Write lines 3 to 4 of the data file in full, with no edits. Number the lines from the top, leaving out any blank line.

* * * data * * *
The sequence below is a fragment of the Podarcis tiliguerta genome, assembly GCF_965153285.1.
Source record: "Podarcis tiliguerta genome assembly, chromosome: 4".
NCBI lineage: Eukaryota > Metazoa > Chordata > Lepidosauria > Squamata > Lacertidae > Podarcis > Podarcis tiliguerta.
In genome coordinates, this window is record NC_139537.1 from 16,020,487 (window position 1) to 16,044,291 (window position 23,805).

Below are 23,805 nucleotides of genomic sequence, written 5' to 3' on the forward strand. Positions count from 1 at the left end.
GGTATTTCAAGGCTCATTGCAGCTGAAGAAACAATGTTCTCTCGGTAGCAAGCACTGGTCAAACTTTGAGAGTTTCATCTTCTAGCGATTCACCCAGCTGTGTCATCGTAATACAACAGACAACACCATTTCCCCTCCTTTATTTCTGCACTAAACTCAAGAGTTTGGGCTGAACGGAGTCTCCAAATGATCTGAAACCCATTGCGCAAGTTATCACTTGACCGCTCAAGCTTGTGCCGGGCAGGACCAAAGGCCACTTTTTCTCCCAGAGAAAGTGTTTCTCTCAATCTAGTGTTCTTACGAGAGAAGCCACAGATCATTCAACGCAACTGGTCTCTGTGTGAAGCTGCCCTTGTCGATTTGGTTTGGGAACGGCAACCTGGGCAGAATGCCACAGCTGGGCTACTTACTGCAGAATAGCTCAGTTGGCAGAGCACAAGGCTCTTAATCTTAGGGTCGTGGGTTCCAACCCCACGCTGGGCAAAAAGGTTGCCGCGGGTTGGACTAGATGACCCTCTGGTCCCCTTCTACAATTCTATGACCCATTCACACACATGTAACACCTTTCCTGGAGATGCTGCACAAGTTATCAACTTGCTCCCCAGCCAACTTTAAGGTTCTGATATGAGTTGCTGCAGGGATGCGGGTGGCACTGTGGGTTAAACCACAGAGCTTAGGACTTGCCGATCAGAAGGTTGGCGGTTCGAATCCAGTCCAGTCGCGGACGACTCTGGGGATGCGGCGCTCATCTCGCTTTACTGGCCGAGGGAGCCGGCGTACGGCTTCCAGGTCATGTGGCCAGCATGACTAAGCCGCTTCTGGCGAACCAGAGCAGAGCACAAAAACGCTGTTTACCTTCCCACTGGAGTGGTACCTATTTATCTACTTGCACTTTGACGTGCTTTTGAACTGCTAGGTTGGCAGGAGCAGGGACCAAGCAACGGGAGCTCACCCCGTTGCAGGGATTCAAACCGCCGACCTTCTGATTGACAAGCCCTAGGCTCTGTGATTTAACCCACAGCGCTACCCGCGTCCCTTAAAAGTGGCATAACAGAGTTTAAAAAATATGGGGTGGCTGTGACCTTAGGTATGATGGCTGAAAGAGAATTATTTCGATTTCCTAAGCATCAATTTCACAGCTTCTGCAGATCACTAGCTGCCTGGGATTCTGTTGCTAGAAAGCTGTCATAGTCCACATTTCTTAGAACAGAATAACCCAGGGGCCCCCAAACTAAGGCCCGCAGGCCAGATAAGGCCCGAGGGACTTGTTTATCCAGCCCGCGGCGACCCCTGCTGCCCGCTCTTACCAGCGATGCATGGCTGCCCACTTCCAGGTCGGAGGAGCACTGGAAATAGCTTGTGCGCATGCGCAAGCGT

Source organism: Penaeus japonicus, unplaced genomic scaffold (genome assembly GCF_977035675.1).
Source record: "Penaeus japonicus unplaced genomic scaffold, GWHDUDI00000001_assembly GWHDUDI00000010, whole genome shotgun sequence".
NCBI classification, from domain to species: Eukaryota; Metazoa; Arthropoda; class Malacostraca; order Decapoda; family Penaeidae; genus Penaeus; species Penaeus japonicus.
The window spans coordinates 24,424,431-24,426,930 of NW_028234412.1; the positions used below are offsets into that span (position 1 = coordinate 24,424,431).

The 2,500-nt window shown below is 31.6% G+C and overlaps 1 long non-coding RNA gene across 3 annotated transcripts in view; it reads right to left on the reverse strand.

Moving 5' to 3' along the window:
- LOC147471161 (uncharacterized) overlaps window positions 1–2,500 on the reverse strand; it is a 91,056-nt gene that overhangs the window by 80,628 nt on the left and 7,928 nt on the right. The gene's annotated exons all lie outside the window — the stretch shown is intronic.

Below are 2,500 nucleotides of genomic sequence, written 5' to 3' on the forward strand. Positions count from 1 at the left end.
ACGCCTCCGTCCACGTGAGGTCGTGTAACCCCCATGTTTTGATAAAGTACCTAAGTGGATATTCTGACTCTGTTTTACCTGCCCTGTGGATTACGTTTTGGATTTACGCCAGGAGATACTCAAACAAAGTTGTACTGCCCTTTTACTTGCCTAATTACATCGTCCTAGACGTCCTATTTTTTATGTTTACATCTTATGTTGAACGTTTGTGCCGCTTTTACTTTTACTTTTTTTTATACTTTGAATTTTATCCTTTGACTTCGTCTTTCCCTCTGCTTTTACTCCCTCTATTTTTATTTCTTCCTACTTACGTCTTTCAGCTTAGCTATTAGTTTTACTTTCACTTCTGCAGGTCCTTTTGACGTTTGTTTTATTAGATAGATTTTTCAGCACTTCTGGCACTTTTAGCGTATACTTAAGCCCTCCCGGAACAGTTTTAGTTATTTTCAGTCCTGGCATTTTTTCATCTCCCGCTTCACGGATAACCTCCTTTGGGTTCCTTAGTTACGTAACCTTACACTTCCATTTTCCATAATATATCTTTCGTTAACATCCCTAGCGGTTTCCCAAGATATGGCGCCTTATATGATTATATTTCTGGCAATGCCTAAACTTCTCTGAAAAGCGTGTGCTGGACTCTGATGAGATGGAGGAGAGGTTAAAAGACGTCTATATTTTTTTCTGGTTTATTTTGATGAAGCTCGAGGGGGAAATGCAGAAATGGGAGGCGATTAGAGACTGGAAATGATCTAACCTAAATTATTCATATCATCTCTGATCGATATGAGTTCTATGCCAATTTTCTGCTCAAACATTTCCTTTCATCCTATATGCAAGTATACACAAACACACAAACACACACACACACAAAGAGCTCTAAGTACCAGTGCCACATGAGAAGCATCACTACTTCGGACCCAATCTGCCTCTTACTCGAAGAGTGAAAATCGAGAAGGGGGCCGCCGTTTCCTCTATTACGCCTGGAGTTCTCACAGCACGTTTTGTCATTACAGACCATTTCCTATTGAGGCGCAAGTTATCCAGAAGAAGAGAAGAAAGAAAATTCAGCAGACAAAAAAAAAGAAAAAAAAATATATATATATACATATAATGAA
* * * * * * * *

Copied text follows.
NCBI lineage: Eukaryota > Metazoa > Chordata > Lepidosauria > Squamata > Lacertidae > Podarcis > Podarcis tiliguerta.
In genome coordinates, this window is record NC_139537.1 from 16,020,487 (window position 1) to 16,044,291 (window position 23,805).